March 6, 2012 (WASHINGTON) – Donald Payne, the two-decades U.S. Congressman who took deep interest in African issues, has passed away on Tuesday at the age of 77 after a brief battle with colon cancer.
- Late U.S. congressman Donald Payne
The Democratic party lawmaker has been one of the most vocal voices in Washington on the Darfur conflict since it erupted in 2003. He was the main driving force behind a 2004 congressional resolution that declared the killings of Darfur’s black population to be genocide.
"As the highest ranked Democrat on the House of Representatives Foreign Affairs Subcommittee on Africa, Global Health, and Human Rights, Rep. Payne worked tirelessly to protect human rights and provide humanitarian aid to developing countries, particularly in Africa. He also served as a former Chairman of the Congressional Black Caucus and most recent Chairman of the Congressional Black Caucus Foundation, Inc." said a statement by Payne’s office today.
U.S. president Barack Obama, in a condolence statement, said that Payne "was a leader in US-Africa policy, making enormous contributions towards helping restore democracy and human rights across the continent".
Representative Nancy Pelosi, who is the top House Democrat and traveled with Payne to Darfur, hailed the late congressman for speaking out "on behalf of suffering people in some of the most difficult situations around the world."
"He was admired by his colleagues; he earned respect around the world for his outspoken advocacy on behalf of human rights and the worth and dignity of every person," Pelosi said in a statement.
The news of Payne’s death drew an outpour of sadness from Sudanese particularly in the south and Darfur.
"With greatest sadness and sorrow - my tears are rolling down my cheeks to have learnt of the death of a true honorable US politician; a man of solidarity, a US politician and a friend of the marginalized people of the Sudan and especially the South - Representative Donald Payne has gone to meet His Creator" said Suzanne Jambo who is South Sudan’s ruling party National Secretary for External Relation.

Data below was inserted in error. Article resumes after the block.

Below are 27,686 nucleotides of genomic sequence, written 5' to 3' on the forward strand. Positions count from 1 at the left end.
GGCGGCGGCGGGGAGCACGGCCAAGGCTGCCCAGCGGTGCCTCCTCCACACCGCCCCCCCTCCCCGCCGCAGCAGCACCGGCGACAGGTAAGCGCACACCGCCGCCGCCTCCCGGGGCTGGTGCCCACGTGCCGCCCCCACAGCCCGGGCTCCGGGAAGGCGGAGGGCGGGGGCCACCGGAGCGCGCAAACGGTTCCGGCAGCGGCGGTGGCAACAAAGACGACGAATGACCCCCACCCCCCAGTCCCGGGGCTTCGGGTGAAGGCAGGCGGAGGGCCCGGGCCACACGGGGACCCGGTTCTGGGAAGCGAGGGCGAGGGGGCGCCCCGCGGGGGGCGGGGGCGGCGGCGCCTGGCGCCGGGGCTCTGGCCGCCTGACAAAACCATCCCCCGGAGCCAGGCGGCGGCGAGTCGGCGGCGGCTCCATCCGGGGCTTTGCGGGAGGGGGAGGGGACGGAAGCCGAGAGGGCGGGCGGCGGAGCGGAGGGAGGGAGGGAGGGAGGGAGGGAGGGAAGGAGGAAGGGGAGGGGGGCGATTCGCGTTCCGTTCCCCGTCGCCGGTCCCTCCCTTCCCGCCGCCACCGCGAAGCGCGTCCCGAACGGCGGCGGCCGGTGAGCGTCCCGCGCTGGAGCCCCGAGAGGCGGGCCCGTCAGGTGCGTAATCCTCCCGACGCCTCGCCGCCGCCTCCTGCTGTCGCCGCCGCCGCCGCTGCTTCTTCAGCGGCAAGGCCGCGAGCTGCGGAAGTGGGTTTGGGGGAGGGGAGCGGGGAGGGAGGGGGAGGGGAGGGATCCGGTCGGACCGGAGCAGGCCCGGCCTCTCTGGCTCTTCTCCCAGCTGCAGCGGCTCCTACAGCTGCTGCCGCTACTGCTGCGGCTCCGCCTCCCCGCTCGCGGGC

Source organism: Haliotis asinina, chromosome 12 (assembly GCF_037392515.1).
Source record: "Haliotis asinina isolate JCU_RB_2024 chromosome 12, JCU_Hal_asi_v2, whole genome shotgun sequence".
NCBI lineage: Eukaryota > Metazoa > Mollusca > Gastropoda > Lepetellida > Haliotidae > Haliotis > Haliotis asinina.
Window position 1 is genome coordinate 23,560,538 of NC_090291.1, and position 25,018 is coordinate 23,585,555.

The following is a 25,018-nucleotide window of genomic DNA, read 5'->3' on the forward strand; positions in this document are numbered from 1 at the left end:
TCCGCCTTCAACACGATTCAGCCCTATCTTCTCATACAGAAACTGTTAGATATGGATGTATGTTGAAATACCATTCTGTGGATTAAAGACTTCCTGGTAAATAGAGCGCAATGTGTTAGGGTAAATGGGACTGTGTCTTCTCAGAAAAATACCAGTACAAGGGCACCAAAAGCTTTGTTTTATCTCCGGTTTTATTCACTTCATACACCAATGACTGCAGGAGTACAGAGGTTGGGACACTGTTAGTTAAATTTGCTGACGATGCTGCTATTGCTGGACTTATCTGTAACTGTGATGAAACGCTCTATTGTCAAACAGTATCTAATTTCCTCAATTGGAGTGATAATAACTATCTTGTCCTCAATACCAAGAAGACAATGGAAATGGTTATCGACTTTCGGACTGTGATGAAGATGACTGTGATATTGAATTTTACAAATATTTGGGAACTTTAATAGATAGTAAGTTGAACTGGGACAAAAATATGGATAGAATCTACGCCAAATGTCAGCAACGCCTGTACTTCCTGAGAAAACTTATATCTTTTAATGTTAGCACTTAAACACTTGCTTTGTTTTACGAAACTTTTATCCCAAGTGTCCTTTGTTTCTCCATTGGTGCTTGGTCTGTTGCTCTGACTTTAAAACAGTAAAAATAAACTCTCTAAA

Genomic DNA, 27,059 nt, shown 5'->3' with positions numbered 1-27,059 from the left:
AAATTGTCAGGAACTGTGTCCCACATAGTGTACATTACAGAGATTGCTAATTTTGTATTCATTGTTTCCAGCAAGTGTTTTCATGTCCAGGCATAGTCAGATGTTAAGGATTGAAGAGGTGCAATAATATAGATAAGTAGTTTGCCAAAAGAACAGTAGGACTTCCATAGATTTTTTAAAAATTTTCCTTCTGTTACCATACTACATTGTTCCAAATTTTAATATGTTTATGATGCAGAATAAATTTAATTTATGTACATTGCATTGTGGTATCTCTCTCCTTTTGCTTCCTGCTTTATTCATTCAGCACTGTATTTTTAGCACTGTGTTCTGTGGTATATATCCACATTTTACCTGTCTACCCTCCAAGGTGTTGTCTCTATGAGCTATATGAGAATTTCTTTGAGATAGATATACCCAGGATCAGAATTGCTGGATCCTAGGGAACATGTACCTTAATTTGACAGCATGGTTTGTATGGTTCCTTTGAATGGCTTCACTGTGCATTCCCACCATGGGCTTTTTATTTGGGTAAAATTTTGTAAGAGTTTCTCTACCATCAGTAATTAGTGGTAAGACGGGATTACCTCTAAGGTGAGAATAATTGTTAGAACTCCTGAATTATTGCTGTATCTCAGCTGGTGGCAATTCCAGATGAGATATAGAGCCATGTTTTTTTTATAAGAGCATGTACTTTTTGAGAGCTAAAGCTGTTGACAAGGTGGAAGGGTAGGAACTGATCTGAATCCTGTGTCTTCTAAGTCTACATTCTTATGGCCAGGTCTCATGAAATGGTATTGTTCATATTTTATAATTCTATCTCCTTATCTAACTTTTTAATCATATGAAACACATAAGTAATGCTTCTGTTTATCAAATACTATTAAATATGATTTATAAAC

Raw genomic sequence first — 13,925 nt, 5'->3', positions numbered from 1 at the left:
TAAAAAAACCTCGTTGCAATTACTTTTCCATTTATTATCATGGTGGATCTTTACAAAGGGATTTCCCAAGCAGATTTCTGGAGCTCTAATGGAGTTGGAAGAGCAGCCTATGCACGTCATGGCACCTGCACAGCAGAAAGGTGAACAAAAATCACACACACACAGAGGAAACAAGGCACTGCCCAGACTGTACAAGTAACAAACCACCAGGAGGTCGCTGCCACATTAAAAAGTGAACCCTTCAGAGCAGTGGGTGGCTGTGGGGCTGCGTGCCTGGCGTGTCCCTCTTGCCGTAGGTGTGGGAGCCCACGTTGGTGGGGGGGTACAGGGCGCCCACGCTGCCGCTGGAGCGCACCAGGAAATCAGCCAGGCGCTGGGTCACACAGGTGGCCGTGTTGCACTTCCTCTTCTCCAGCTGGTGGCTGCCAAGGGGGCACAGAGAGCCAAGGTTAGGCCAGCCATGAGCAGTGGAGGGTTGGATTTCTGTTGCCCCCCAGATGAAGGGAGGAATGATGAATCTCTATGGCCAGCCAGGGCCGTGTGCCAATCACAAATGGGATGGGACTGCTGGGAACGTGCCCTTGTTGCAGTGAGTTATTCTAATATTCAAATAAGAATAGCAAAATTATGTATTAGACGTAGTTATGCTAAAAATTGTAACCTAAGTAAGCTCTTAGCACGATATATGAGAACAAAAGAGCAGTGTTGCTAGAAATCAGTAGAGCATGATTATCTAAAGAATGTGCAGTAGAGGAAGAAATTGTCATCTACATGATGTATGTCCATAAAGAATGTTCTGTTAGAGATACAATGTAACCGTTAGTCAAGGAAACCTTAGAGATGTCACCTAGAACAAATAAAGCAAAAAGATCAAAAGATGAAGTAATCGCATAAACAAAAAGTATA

"Rep. Donald Payne, always, always championed our Cause and welcomed NUMEROUSLY the [Sudan people Liberation Movement] SPLM then led by the Late Hero Dr. John Garang. We shall forever be grateful, cherish, honor and remember you Rep Donald Payne - May God R. I. P." Jambo said.
South Sudan gained its independence from the north last July as the outcome of a 2005 peace deal that ended Africa’s longest-running civil and gave southerners the right of self-determination on whether they want to secede from the Arab-Muslim dominated north.
Darfur rebel groups also hailed one of the key U.S. champions of their cause.
The Sudan Liberation Movement (SLM) led by Abdul-Wahid Nur described Payne as a "a noble man known for his work on human rights, liberties, and dignity of all people; particularly in Africa".
"On behalf of people of Sudan and Darfur, the Sudan Liberation Movement/Army extends condolences to the family of Rep. Donald Payne. He would be always remembered for his relentless struggle for genocide victims in Darfur and other parts of Sudan. May the creator rest his soul in peace"read the SLM-Nur statement.
Malik Agar who heads the Sudan people Liberation Movement North (SPLM-N) as well as the Sudan Revolutionary Front (SRF) coalition group said that he was "deeply saddened" on the news.
"Payne was a great defender of human rights and a staunch supporter of liberation movements. We in Sudan owe a lot to Mr. Payne who has gone from our sights, but never from our hearts".
Payne, who was arrested in 2001 as he protested outside of Sudan’s embassy in Washington, had a closer brush with danger in April 2009 when assailants fired mortars at his plane as he flew out of Somalia’s capital Mogadishu.
He had just made a rare visit to the lawless country in the hope of building support for Somalia’s transitional government. The Al-Qaeda-linked Shebab militants were suspected in the attack, which reportedly wounded Somalis.